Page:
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Even the parts that weren’t utterly terrifying were still fairly eerie.  Like…who put these rice terraces here?

 

 

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One lone plant in the midst of a total void.  This must be what it’s like to look at the Earth from space.

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I remember a few years back when I was just getting my 2nd Korean apartment furnished, I bought a cheap bamboo bowl with a “Made in Vietnam” sticker on the bottom.  I felt kind of cool for having something so chic, and from so far away.  This is probably what it looked like a few months before.

 

 

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We passed through some serious logging areas.  Not since parts of the Pacific Northwest have I seen clearcuts like this.

 

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“It was strangely like war. They attacked the forest as if it were an enemy to be pushed back from the beachheads, driven into the hills, broken into patches, and wiped out. Many operators thought they were not only making lumber but liberating the land from the trees. . .” from The Last Wilderness, by Murray Morgan, 1976

 

 

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Come rainy season, there will be no living roots left to keep this topsoil in place.  The monsoon will wash away inches upon inches of fertile topsoil, built up over hundreds of years.   It will be ages before anything large grows here again.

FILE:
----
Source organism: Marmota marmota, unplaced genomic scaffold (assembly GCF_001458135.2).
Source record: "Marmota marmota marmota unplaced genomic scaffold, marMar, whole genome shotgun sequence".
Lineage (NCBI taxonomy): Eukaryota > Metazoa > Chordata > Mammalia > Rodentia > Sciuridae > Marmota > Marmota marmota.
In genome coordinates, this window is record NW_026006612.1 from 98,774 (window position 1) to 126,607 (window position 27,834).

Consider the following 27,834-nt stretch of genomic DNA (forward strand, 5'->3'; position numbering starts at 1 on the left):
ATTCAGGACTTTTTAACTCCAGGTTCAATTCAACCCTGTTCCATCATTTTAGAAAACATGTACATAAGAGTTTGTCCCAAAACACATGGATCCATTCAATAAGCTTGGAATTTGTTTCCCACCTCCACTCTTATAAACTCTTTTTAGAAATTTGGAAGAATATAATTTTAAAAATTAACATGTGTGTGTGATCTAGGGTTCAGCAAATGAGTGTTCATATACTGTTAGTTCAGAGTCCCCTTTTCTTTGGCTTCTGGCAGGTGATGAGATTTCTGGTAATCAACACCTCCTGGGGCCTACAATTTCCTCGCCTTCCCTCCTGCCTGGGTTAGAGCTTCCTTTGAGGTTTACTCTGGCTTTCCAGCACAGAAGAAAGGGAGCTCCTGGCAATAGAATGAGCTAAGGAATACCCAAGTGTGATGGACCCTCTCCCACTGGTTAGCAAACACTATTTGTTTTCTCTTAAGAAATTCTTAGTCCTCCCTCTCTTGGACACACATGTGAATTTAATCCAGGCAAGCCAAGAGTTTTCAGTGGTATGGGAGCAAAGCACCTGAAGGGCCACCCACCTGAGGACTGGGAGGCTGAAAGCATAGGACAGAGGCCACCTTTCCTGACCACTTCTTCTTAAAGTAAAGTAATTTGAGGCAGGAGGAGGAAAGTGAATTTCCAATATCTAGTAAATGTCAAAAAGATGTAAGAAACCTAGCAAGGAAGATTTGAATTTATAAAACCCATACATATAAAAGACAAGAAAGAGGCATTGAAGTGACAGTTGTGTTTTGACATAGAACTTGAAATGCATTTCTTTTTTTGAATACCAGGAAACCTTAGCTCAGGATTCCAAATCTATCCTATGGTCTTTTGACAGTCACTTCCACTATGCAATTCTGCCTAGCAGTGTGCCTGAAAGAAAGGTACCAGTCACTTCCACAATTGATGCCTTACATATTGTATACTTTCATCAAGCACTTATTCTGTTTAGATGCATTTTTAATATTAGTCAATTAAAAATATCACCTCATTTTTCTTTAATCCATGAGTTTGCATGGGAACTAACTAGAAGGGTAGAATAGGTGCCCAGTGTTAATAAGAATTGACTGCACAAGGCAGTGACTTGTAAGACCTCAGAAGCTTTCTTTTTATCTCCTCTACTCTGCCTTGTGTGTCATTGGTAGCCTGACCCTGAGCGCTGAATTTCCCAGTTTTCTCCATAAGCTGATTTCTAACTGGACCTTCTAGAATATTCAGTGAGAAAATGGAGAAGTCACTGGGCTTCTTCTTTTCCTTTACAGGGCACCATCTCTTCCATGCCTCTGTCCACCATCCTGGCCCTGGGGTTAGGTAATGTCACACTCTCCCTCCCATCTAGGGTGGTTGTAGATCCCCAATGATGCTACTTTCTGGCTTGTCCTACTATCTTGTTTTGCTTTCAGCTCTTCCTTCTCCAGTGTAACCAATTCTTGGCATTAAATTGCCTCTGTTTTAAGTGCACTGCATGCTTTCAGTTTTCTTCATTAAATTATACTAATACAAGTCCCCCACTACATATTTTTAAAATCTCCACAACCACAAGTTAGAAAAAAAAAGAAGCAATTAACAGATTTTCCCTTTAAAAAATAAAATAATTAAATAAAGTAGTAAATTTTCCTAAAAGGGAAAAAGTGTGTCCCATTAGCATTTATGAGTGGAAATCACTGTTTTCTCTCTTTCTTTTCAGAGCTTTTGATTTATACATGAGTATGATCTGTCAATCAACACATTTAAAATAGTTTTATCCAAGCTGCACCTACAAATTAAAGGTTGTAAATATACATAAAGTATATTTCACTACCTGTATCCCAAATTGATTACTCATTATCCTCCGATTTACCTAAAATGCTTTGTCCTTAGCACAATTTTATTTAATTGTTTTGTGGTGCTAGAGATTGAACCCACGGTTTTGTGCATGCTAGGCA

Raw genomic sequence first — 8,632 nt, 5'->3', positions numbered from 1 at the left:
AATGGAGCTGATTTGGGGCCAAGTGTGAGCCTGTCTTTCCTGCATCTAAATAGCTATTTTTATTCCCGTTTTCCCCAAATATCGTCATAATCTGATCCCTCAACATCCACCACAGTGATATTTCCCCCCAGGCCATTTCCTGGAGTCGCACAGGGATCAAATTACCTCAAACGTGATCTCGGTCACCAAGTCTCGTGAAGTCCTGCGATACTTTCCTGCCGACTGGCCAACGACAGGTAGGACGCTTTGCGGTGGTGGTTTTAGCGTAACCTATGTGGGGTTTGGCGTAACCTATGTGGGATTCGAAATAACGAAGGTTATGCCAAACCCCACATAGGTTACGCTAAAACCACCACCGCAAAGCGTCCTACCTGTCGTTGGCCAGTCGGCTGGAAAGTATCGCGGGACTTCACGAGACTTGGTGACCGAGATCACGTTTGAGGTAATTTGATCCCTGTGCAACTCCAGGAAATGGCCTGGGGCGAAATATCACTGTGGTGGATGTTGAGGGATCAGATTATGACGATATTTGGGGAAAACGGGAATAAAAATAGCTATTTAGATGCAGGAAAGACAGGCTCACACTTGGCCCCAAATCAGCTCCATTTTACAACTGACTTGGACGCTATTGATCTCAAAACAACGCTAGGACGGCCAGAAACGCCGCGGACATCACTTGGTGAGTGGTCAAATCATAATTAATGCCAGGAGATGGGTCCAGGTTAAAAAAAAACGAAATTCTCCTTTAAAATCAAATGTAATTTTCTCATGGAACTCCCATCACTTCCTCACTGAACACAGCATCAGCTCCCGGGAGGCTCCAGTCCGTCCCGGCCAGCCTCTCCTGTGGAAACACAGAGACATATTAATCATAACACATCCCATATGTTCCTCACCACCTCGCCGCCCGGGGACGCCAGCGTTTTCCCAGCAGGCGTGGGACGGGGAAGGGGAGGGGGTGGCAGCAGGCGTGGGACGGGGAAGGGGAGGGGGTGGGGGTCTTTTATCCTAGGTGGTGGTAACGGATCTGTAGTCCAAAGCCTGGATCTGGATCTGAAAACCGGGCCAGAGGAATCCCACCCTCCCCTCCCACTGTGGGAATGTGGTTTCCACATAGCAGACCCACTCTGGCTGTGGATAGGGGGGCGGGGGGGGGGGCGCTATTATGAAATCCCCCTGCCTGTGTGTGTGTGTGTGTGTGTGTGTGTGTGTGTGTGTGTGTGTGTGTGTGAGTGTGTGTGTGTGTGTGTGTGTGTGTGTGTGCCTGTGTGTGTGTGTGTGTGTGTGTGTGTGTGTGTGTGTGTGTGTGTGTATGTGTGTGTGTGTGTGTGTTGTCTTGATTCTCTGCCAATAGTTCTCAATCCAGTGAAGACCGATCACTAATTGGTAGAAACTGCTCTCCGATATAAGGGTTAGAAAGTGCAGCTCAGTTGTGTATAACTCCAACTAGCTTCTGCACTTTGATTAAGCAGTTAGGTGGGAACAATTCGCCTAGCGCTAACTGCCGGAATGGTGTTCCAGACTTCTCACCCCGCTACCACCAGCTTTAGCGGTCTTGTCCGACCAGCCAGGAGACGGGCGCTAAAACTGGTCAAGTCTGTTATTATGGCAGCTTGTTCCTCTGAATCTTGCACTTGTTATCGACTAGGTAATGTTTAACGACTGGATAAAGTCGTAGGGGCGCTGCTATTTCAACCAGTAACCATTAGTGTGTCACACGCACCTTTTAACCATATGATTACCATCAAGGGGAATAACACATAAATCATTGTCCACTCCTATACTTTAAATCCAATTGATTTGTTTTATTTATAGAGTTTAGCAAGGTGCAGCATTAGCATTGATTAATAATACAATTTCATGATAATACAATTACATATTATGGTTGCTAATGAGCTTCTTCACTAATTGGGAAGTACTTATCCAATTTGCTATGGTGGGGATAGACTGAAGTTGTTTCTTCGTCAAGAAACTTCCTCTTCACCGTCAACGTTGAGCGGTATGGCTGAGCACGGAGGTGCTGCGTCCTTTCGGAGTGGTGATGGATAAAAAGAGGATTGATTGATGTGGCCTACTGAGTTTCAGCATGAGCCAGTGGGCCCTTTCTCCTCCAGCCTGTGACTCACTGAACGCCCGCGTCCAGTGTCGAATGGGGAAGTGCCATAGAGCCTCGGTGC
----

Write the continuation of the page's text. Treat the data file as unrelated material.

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Of course, it’s complicated and the Vietnamese have the right to chop down their own trees.  I just hope they know what they’re in for.  In the meantime, I’ll continue doing my best not to contribute: no industrial beef, which is usually produced from cattle whose food comes from clearcut forests, no TP (“you can take the fauxbo out of India, but you can’t take India out of the fauxbo?”)  and no silly little napkins as long as I’ve got plenty of leg hair to wipe my hands on.

 

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Feels good to be doing it with like-minded friends, though.  Katya and Mirko generally eat vegan, and Chris and Minseong stuck to a 95% vegetarian diet for the duration of our time together, as well of thinking about the planet and the well-being of its inhabitants in their own ways.  I’m lucky to have such a group.

And they’re lucky to have me:

 

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One morning while lounging at a coffee stall waiting for the rain to stop, my coconut addiction took a turn for the kinky.

 

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They were the best of times, they were the bestest of times.